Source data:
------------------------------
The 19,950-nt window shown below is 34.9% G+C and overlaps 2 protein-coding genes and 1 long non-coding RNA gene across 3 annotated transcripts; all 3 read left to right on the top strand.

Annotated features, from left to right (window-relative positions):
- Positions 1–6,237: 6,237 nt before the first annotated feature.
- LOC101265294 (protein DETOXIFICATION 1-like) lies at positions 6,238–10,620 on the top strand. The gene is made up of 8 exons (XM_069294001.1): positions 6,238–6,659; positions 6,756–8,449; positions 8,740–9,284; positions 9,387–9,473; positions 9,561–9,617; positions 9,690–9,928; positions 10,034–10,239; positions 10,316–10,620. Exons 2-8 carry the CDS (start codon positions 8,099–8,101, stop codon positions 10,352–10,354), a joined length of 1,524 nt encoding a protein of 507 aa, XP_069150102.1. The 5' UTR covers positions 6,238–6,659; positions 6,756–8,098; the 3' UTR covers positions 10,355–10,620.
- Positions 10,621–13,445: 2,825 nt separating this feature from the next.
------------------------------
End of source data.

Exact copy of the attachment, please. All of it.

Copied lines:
The 19,950-nt window shown below is 34.9% G+C and overlaps 2 protein-coding genes and 1 long non-coding RNA gene across 3 annotated transcripts; all 3 read left to right on the top strand.

Annotated features, from left to right (window-relative positions):
- Positions 1–6,237: 6,237 nt before the first annotated feature.
- LOC101265294 (protein DETOXIFICATION 1-like) lies at positions 6,238–10,620 on the top strand. The gene is made up of 8 exons (XM_069294001.1): positions 6,238–6,659; positions 6,756–8,449; positions 8,740–9,284; positions 9,387–9,473; positions 9,561–9,617; positions 9,690–9,928; positions 10,034–10,239; positions 10,316–10,620. Exons 2-8 carry the CDS (start codon positions 8,099–8,101, stop codon positions 10,352–10,354), a joined length of 1,524 nt encoding a protein of 507 aa, XP_069150102.1. The 5' UTR covers positions 6,238–6,659; positions 6,756–8,098; the 3' UTR covers positions 10,355–10,620.
- Positions 10,621–13,445: 2,825 nt separating this feature from the next.